CHICAGO — Chicago Mayor Lori Lightfoot lost her re-election bid Tuesday, ending her historic run as the city’s first black woman and first openly gay person to hold office.

Lightfoot, a Democrat, failed to get enough votes in the nine-person race to advance to a runoff election on April 4, according to projections by The Associated Press.

Paul Vallas, former CEO of Chicago schools, will face Brandon Johnson, a Cook County commissioner backed by the Chicago Teachers Union.

Ideologically, the choice between Vallas and Johnson is a stark one. Vallas ran as a moderate pro-law and order candidate, while Johnson ran with an unabashedly progressive agenda.

But Chicagoans sent a message that they wanted change, rejecting both an incumbent mayor and sitting congressman. Lightfoot is the first sitting Chicago mayor-elect to lose re-election since 1983, when Jane Byrne, the city’s first female mayor, lost her primary.

Lightfoot conceded Tuesday night at his party in downtown Chicago, saying, «Obviously we didn’t win today’s election, but I stand here with my head held high.»

Lightfoot has been haunted by persistent crime, which has been a major concern among Chicagoans. Crime spiked during his tenure, though she has repeatedly touted that it was down year-over-year in 2022.

Vallas was widely expected to emerge from the first round of voting as he built his campaign around a tough-on-crime issue and garnered support on the city’s vote-rich North and Northwest sides. He also earned the endorsement of the Chicago Fraternal Order of Police.

“We will have a safe Chicago. We will make Chicago the safest city in America,” she said Tuesday night.

Mayoral candidate Paul Vallas at a press conference in Chicago on February 3.Scott Olson/Getty Images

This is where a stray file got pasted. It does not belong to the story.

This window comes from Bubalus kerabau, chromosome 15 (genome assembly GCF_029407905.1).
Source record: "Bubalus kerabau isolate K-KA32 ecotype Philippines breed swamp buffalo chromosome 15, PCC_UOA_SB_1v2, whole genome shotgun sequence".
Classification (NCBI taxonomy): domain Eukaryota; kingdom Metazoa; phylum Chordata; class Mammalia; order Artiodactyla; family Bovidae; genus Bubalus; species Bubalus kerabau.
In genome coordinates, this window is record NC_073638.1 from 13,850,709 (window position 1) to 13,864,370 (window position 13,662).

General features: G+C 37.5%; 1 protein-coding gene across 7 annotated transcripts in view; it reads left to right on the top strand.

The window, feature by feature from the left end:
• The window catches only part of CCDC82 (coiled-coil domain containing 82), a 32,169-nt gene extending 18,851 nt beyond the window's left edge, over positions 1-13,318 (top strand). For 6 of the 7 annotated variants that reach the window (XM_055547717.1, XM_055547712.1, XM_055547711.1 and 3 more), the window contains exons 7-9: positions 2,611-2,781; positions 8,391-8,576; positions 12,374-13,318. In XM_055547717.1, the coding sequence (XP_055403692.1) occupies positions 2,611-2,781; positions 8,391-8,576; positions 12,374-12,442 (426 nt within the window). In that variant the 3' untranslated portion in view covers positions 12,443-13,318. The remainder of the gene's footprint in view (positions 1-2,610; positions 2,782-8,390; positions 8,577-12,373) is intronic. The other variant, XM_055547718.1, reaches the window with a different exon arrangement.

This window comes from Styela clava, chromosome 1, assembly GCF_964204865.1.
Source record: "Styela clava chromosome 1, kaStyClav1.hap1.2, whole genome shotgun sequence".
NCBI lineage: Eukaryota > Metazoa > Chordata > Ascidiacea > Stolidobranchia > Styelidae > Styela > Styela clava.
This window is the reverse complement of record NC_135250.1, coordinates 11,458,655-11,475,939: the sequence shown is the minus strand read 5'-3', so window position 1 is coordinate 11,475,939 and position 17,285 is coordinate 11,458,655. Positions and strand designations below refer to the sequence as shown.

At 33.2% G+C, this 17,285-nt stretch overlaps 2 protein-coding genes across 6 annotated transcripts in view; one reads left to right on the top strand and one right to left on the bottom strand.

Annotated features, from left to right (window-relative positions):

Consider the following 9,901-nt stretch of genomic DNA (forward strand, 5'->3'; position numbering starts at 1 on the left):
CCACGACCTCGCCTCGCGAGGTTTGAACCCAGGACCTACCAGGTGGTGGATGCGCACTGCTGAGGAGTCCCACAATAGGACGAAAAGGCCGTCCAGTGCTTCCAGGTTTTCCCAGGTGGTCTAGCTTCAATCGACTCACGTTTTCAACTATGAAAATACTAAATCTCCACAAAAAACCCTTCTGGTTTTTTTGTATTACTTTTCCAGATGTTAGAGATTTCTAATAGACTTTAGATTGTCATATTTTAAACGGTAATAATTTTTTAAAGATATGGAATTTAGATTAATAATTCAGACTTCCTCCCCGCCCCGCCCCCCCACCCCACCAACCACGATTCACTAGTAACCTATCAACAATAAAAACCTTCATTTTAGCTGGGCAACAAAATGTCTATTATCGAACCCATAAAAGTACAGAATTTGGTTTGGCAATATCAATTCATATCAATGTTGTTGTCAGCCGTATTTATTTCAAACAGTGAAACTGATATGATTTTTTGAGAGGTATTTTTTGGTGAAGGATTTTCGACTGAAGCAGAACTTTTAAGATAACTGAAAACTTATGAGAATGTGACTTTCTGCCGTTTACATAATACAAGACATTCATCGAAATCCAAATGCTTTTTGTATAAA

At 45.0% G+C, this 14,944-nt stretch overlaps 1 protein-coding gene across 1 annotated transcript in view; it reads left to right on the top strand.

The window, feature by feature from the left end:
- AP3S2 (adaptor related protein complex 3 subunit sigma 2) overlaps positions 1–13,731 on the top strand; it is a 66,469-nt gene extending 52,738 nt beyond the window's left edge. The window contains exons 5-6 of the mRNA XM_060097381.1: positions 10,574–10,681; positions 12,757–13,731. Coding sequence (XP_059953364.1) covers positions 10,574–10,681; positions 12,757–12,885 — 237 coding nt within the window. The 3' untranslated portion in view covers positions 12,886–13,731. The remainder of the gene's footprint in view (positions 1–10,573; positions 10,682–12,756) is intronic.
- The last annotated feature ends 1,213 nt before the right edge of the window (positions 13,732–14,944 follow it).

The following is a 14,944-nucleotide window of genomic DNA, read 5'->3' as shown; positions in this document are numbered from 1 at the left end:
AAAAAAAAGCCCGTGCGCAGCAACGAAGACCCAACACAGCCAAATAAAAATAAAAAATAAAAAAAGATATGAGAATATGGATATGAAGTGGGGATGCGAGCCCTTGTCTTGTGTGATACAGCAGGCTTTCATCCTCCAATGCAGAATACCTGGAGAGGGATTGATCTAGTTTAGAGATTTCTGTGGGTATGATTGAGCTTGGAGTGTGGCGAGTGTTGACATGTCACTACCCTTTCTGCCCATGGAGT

It’s a bitter end to a tumultuous tenure for Lightfoot, who quickly developed an image as a national lightning rod for conservatives and repeatedly clashed with institutional interests, from the Chicago Teachers Union to the media and police. She has at times been praised for her handling of the pandemic, but has seen violent unrest in the wake of the death of George Floyd at the hands of a white police officer in Minneapolis.

Lightfoot faced great odds and was in danger of an early re-election knockout. Having lost the support he once had in Chicago’s lakefront neighborhoods and with the major unions working against him, he was among seven black candidates vying for votes among the city’s black population. He faced stiff competition, particularly from Johnson, who had the backing and organizational benefits of the powerful Chicago Teachers Union, as well as Willie Wilson, a black businessman who had led Johnson in the polls. .

light-footed unfavorable ratings have skyrocketed with Chicagoans fed up with gun violence as well as robberies and carjackings. And despite being the acting mayor, she usually did not lead recent polls, falling behind Vallas and Democratic representative Jesús «Chuy» García. Later in the election, he specifically targeted Johnson, which many saw as a sign that his internal numbers showed him to be a growing threat.

On the subject of crime, under Lightfoot, Chicago in 2021 recorded the most murders in a quarter century, 797 and more than 3,500 shootings, 1,400 more than those recorded in 2019, when Lightfoot first took office. Lightfoot has made a point of noting that violence had subsided by the end of last year.

But that hasn’t eased anxiety among Chicagoans. TO recent survey said 63% of Chicagoans said they did not feel safe.